As a seller, the first thing your should understand is that the price point you list your home at will determine how successful your sale will be.
Why? Because your listing price will either attract scores of qualified buyers, or scare them away. A property well priced will draw the attention of prospective buyers who match the criteria that your home meets, including its price. Listing your home at the right price will lead to less hassle, faster offers, and more money.
Every seller wants as much money for their home as possible, but that doesn’t mean that pricing it way over market value is going to get you all the funds you desire. In fact, you could wind up losing money when all is said and done. Buyers who are looking within the price range of what your home should be priced at will simply gloss over your listing and move onto a more fairly priced property.
As more and more buyers pass over your listing, your home will sit on the market for longer than it needs to. At some point, you may have to opt for a price reduction just to start generating some attention again. Not only will you have wasted time and money waiting for a buyer to put in an offer, you may even find yourself entertaining lowball offers as buyers may equate your stale listing as one that has something wrong with it. It’s a common stigma that’s often attached to listings that sit on the market for 60 days or longer.
So, how exactly are you to know if you’ve overpriced your home? Here are 6 telltale signs that will tell you that you should probably rethink your pricing strategy.
1. You’re Not Booking Many (or Any) Showings
One sure-fire sign that your home is priced way above where it should be is if there are hardly any showings being booked. Your listing may boast attractive photos and your home may show very well, but buyers who can’t afford your price point won’t even bother to go see it.
The most traffic typically occurs when the listing first comes out, so you know there’s a problem if that window of opportunity comes and goes without a single viewing. If days and even weeks have passed without a showing, revisit your listing price to see if that could be the one factor that’s making buyers hesitant about booking a showing.
2. No Offers Are Rolling in
Obviously, if you’ve had no showings, then you won’t be getting any offers. Buyers typically like to visit the home they’re planning on buying at least once before they put in an offer. For the most part, if a property is priced correctly, the homeowner can expect to see at least one offer within the first couple of weeks.
If a month has passed by with no offer in sight, this may point to a potentially inflated price for your home. This is even more evident if you’re in the midst of a seller’s market, in which case you should have no problem attracting offers if your home has been priced appropriately.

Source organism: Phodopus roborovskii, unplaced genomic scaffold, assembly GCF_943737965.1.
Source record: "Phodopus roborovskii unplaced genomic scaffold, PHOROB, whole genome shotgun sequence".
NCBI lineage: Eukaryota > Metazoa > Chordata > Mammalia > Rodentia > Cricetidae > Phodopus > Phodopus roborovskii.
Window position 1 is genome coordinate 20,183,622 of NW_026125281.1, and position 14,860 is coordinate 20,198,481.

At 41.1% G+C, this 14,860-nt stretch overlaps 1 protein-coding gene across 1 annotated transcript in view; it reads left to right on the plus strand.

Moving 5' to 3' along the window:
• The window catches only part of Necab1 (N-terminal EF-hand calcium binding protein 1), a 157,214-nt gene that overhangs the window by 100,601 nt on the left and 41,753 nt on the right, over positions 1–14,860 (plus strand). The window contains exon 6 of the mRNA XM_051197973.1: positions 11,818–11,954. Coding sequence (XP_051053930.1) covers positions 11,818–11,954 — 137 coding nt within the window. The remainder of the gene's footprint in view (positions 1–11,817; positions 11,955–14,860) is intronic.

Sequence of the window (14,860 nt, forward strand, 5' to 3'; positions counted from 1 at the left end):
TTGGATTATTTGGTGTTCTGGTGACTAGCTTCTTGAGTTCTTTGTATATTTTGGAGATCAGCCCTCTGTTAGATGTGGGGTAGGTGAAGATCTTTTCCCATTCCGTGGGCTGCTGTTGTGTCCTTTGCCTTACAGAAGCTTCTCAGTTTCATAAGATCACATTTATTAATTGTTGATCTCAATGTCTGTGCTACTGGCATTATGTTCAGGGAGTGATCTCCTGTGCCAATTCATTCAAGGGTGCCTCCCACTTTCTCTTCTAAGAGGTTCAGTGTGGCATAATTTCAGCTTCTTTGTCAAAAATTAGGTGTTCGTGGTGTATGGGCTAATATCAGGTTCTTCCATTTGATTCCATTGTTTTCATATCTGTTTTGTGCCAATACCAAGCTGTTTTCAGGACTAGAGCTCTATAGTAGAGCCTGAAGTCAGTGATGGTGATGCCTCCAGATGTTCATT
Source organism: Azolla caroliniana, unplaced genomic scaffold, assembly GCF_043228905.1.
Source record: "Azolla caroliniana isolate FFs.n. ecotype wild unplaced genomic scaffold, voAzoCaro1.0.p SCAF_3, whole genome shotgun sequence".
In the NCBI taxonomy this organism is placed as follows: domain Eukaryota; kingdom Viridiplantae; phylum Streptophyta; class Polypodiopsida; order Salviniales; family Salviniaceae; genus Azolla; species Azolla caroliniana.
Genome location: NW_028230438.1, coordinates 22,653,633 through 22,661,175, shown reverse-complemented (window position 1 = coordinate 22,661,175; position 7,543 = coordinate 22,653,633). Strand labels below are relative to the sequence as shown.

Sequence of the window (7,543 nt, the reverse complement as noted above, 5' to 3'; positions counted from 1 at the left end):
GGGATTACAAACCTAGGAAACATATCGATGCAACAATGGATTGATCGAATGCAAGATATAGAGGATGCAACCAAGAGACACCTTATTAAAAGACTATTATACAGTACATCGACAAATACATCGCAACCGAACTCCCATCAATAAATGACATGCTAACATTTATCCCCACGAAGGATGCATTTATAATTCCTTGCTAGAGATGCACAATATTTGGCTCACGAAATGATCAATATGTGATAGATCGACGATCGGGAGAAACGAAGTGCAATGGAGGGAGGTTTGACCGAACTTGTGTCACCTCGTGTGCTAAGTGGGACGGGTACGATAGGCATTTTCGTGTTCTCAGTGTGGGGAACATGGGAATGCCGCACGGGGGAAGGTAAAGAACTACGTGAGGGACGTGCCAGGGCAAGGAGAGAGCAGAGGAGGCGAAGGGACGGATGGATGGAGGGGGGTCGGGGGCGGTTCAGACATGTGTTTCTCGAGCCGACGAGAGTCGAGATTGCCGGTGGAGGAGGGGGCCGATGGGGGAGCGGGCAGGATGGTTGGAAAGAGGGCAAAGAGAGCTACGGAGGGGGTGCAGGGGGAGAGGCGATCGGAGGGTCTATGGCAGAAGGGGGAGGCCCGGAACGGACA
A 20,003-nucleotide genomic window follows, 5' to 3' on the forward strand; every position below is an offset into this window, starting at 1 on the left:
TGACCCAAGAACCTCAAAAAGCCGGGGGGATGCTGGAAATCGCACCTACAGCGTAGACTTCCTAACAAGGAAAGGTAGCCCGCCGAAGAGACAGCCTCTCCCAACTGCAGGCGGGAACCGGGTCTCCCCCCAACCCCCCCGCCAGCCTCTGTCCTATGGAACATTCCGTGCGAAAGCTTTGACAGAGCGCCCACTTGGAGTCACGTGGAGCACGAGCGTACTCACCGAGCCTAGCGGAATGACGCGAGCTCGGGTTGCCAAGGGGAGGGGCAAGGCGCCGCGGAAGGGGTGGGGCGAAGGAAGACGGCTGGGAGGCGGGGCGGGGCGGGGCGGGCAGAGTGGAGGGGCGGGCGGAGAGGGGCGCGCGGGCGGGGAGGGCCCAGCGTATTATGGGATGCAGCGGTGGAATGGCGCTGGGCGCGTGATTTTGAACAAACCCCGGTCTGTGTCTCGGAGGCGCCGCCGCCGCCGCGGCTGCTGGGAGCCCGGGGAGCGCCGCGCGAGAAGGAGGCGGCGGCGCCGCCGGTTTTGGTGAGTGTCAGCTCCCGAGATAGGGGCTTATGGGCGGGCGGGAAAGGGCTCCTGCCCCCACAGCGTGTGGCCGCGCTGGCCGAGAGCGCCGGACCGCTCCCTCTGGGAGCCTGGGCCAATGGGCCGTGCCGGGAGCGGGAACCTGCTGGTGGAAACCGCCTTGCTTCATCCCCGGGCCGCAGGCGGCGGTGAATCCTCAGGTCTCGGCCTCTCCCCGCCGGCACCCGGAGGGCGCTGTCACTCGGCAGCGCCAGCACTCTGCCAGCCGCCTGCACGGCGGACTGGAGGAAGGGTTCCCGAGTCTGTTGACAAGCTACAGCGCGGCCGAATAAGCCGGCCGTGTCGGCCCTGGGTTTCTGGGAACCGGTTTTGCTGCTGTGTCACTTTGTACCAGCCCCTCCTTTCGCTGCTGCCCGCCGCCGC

3. Other Homes on the Block Are Selling Except Yours
It can be really frustrating to see your neighbor’s home hit the market after yours and sell first. This is especially bothersome if this happens over and over again with no sign of an offer on your end.
Of course, there could a variety of other factors besides price that could come into play if your neighbors’ homes are selling besides yours. However, the listing price is certainly worthy of investigating if you’re getting tired of seeing your neighbors taking their For Sale signs down while yours is just collecting dust.
4. Similar Newly Listed Properties Are Priced Lower Than Yours
Keep tabs on new listings in the area that come up on the market. Are comparable homes listed at a lower price compared to yours? If so, you may find yourself having a tough time staying competitive and finding a buyer willing to pay more for your home than other similar properties that just popped up on the market.
5. Feedback Suggests Your Home is Overpriced
Agents will typically try to get feedback from prospective buyers who have visited their listed properties. They’ll also seek the opinion of fellow agents who work in the area to see if they have any suggestions about what may be pulling the listing down. If the general consensus among buyers and agents is that the home is overpriced, that might be enough to encourage you to reconsider your listing price for something that fits more within the range of what the current market dictates.
6. Your Listing is Nearing Expiration
Take a look at your listing’s expire date. Is it fast approaching? Perhaps one of the more obvious signs that your home is overpriced is when the listing expires before the property sells. Rather than finding other excuses for the lack of a sale during this time period, it may be better to take a realistic look at the price and the market the home is in. If a property’s listing price is close to the amount that qualified buyers believe is fair and are willing to pay for it, the home will sell long before the expiry date approaches.
The Bottom Line
By now it should be clear how important the initial listing price of your home is. This number really can dictate how successful your overall real estate transaction will be. Rather than risking having a stale listing that doesn’t sell in a timely fashion and wasting all that time and money in carrying costs, make sure you price right from the get-go to ensure a faster sale.